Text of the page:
In a recent study, researchers estimate that more than 275,000 people—or 4.6% of people over the age of 11 in Massachusetts- have opioid use disorder.
This figure is nearly four times higher than previous estimates based on national data.
The study is led by researchers at Boston Medical Center.
It involved an analysis of several linked public health data sets, allowing for a more accurate picture of the impact of opioids in the state.
The results show that better surveillance systems need to be deployed locally and nationally to make more accurate opioid use disorder prevalence data available to better address the epidemic.
Traditional methods to estimate prevalence only count those who have interacted with the health care system, which is included in both state and national records.
However, for those who don’t encounter the system and perhaps overdose, they would not be included in any estimates.
People with substance use disorders are less likely to seek medical care or be insured.
In addition, when people are asked about sensitive topics, like drug use, by their provider or in a health survey, they typically don’t self-report for many reasons, including stigma.
For this study, the researchers examined the Massachusetts Public Health Data Warehouse.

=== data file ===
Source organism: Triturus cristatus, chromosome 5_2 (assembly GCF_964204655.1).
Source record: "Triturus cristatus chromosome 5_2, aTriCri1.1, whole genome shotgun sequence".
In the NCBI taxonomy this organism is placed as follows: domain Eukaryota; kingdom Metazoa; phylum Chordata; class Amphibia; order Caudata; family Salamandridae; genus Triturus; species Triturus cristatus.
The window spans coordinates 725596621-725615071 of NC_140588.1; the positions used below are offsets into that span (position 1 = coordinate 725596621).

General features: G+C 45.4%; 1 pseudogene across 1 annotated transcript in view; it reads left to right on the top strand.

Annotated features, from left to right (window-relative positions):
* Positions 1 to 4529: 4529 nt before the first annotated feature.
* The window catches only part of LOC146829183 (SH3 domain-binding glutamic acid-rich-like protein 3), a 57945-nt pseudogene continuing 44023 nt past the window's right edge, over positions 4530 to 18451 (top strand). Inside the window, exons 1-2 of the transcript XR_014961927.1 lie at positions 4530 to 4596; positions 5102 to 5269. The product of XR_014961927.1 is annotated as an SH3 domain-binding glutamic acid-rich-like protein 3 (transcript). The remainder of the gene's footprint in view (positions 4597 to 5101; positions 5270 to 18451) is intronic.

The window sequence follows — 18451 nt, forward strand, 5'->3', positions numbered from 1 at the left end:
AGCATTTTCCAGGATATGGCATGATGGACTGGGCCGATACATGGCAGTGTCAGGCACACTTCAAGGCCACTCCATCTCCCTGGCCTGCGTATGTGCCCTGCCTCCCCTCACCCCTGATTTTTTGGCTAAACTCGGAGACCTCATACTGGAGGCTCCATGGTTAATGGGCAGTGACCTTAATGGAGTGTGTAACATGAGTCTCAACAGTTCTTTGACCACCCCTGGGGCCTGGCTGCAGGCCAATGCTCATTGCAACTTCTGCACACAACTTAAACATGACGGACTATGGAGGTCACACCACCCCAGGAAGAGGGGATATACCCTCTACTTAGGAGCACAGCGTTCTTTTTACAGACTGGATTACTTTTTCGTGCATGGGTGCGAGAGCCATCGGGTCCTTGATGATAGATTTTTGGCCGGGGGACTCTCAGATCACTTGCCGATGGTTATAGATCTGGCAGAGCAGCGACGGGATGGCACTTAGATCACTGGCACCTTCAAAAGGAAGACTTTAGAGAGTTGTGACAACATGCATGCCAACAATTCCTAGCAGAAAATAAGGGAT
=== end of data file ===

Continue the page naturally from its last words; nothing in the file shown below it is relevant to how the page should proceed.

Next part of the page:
It is a novel database that links data from 16 state agencies and could support a comprehensive analysis of health care system utilization and fatal and non-fatal opioid overdoses rates.
Through a capture-recapture analysis, the researchers were able to identify those known to have an opioid use disorder based on their encounters with the health care system as well as estimate those who have the disorder but aren’t included in the data.
According to the team, in 2011 and 2012, the prevalence of opioid use disorder in Massachusetts for those over the age of 11 was 2.72% and 2.87%, respectively.
That increased to 3.87% in 2013, and even more, to 4.6% in 2015.
Surprisingly, those between the ages of 11 and 25 experienced the greatest increase in the prevalence of all age groups.
The number of “known” persons increased throughout the study period—from 63,989 in 2011 to 75,431 in 2012, and 93,878 in 2013 to 119,160 in 2015.
The data was also sorted by county, and counties with rural populations had some of the highest prevalence estimates, including:
Barnstable (5.03%); Berkshire (6.06%); Bristol (5.81%); Hampden (5.34%); and Worcester (4.38%).
For Suffolk County, which encompasses Boston, the prevalence in 2015 was 3.36%.
The researchers suggest that fentanyl is likely a cause in the surge of overdoses in Massachusetts.
And the increased prevalence of opioid use disorder is likely also contributing to the continuing increase in overdose deaths.
Given the clinical complexity of opioid use disorder, better surveillance can help increase the accuracy of diagnosing and treating the disease.
Unlike diseases such as HIV or hepatitis C virus, where a blood test can diagnose a patient, opioid use disorder is based on a clinical diagnosis.
The finding is published in the American Journal of Public Health.
Copyright © 2018 Knowridge Science Report. All rights reserved.
Source: American Journal of Public Health.